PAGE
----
Just last week, in a 360-feedback interview, a team member described his leader as being inconsiderate and unreasonable. The team member went on to say that when his leader was overworked, overwhelmed and overstressed, the leader had a short fuse.
Further investigations with other team members told a similar story: They felt devalued and disrespected because their leader was sometimes impatient and emotional. And this behaviour showed up when the leader felt fatigued or fearful.
This is not a good look. For your team members to really put in, for that extra bit of discretionary effort to be there, you absolutely need to eliminate any meltdowns!
Let’s take a look at what frequently happens when a leader is overworked, overwhelmed and overstressed. We need to make sure you’re not suffering the whopping costs of these behaviours…
How Your Brain Works: Amygdala 101
You immediately jump when there’s a loud noise. You spontaneously duck if, out of the corner of your eye, you see something coming towards you. What’s happening here to spark these snappy reactions?
It’s your trusty amygdala, the primitive, impulsive part of your brain kicking in with a flight-or-fight reaction. This is really useful if you’re a caveman startled by a sabre-tooth tiger. Cave men needed this flight-or-fight mechanism to survive…
But because these days you rarely experience the physical threats that confronted cave men, you’re saddled with a couple of amydala related problems:
- It not only kicks-in when it perceives a physiological emergency—but also with a perceived psychological threat. Before you’ve time to think rationally, before the more evolved neo-cortex part of your brain can maturely deal with the situation, your amygdala causes you to rapidly and emotionally react.
- When you’re feeling overworked, overwhelmed and over-stressed, your amygdala perceives a threat—and steps in to take care of you. It notices your fear and wants to help. Again, you’ll have a rapid, emotional reaction.
It’s this reactive amygdala that, for example, forgets to treat people like valued and respected human beings. It’s so busy “protecting you” it’s responsible for your team members feeling devalued and disrespected.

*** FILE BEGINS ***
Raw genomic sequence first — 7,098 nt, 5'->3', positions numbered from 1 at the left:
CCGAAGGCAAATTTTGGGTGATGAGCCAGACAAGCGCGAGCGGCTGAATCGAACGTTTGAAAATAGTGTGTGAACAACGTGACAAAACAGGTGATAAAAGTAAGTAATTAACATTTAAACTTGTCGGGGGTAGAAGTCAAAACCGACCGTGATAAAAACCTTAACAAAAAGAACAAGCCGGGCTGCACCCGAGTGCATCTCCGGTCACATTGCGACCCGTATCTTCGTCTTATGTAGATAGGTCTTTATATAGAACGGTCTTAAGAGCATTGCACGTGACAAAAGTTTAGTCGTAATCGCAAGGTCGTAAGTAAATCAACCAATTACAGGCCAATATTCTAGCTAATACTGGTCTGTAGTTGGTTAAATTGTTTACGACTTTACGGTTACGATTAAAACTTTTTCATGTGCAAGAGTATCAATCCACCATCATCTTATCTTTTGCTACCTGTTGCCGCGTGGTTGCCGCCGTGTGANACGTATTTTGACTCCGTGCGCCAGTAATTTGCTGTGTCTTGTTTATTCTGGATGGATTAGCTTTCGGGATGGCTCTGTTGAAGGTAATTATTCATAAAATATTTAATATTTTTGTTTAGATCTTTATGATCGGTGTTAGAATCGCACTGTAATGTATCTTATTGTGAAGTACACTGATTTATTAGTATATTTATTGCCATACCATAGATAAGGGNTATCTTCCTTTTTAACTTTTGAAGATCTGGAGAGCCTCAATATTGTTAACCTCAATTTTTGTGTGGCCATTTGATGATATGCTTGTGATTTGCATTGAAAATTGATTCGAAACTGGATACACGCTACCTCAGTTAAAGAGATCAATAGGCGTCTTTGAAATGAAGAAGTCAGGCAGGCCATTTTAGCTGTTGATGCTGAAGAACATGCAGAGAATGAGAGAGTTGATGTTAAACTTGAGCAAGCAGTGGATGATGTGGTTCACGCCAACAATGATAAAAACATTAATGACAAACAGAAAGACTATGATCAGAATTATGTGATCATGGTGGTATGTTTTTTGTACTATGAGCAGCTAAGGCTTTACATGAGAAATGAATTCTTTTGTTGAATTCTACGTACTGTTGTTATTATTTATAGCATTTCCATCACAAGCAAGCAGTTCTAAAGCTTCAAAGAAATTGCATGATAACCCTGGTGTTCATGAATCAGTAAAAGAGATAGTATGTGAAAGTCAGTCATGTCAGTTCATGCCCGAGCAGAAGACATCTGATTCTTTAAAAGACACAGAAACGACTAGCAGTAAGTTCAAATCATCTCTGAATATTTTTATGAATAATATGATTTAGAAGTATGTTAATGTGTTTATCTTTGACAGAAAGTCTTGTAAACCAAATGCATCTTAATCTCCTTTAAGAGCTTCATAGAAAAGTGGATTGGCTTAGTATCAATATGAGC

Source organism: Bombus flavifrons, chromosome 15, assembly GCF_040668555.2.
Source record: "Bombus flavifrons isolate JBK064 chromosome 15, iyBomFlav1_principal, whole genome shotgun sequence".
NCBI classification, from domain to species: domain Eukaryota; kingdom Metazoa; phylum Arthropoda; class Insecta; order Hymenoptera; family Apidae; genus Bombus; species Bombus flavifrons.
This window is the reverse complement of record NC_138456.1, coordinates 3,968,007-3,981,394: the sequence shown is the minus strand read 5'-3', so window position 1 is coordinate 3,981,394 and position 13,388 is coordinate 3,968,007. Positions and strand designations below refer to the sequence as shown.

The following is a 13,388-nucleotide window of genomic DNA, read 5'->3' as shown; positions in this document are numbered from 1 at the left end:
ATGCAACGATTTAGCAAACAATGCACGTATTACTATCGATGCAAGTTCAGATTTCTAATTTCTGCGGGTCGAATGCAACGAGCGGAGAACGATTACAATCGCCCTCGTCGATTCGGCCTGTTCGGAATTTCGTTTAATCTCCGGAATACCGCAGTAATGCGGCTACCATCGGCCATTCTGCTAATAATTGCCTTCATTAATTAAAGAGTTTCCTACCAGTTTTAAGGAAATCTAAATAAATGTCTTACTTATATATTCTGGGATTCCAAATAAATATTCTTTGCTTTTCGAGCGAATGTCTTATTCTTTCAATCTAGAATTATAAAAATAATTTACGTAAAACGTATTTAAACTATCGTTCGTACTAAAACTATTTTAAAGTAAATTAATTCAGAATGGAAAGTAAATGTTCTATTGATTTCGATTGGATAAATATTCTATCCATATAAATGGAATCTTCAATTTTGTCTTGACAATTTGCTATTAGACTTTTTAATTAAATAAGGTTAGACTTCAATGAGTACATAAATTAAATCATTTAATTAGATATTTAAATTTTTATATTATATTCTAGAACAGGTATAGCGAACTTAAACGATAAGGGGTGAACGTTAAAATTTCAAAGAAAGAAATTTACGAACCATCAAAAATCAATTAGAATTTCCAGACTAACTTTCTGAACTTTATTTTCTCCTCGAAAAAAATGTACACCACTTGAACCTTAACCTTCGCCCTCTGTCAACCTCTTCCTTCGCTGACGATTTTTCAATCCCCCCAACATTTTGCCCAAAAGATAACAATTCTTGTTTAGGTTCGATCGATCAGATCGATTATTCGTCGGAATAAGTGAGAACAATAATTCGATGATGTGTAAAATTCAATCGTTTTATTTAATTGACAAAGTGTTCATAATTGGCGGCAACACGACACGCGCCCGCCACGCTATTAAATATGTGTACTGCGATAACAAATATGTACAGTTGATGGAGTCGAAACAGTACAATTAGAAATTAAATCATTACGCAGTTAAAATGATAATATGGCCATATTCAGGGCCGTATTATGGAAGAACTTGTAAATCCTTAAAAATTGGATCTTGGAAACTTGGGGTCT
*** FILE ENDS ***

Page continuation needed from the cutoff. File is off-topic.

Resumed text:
Provided a sabre-toothed tiger isn’t chasing you, as a leader it’s essential that you manage your unconscious emotional reactions!
Can You Stop Your Amygdala From Taking Over The Situation?
Let’s dig in here. It’s crucial that we get this handled…
Most of your dysfunctional emotional reactions stem from this conscious or unconscious fear—The thought that “I’m not good enough”.
Let’s look at a few scenarios. Imagine that you’re feeling:
- Incapable of developing an expected whiz-bang new strategy.
- Incompetent about persuading a peer about mission-critical situation.
- Inept when conversing with a team member about their performance.
- Threatened that you’ll be called to account about your budgets.
When you’re feeling this sort of pressure, it’s crucial that you quickly arrest your unconscious emotional impulse, the impulse that’s driven by the fear that “I’m not good enough”.
OK, how do you do that? Although it’s not easy, it’s essential that you get this handled if you’re to be a highly valued and respected leader.
Here’s what I think is your best shot…
Stop: I’m OK And You’re OK
It’s essential that you quash your emotional reaction to allow your neo-cortex, the rational thinking part of your brain, to step in and consider the situation.
The “I’m not good enough” reaction is coming from your emotional, fearful amygdala. Your rational-thinking neo-cortex knows that you are OK, and that they are OK too.
Your mantra, to be practised until it becomes your unconscious reaction to any fearful, psychological moment, is: “I’m OK and you’re OK”.
Emotionally intelligent leaders have habituated pausing and halting their emotional reaction—even when they’re feeling overworked, overwhelmed and overstressed. They stop. They know that “I’m OK, and
Your Leadership Call to Action
When you’re feeling overworked, overwhelmed and overstressed, it’s distinctly possible that your amygdala will take over. Your task is to habituate putting a break on this emotional reaction.
You CAN make this choice to have your rational neo-cortex take charge!
In order to habituate a rational reaction, consistently stop, then mentally declare “I’m OK and you’re OK”.
As always, for support with this and other leadership behaviours, please email me to arrange a complimentary chat about your needs and what options are available to you. I can support you to step up and produce truly outstanding performance and results.
ABOUT THE AUTHOR:
Carolyn Stevens has worked with leaders for more than 25-years—hundreds of them.
She’s supported leader after leader (including those who previously struggled to confront the difficult, let alone persuasively deal with the it) flourish—and become confident, courageous and impressively influential.
Carolyn is authentic and results-oriented. She draws on an eclectic array of approaches, tools and techniques to suit the situation.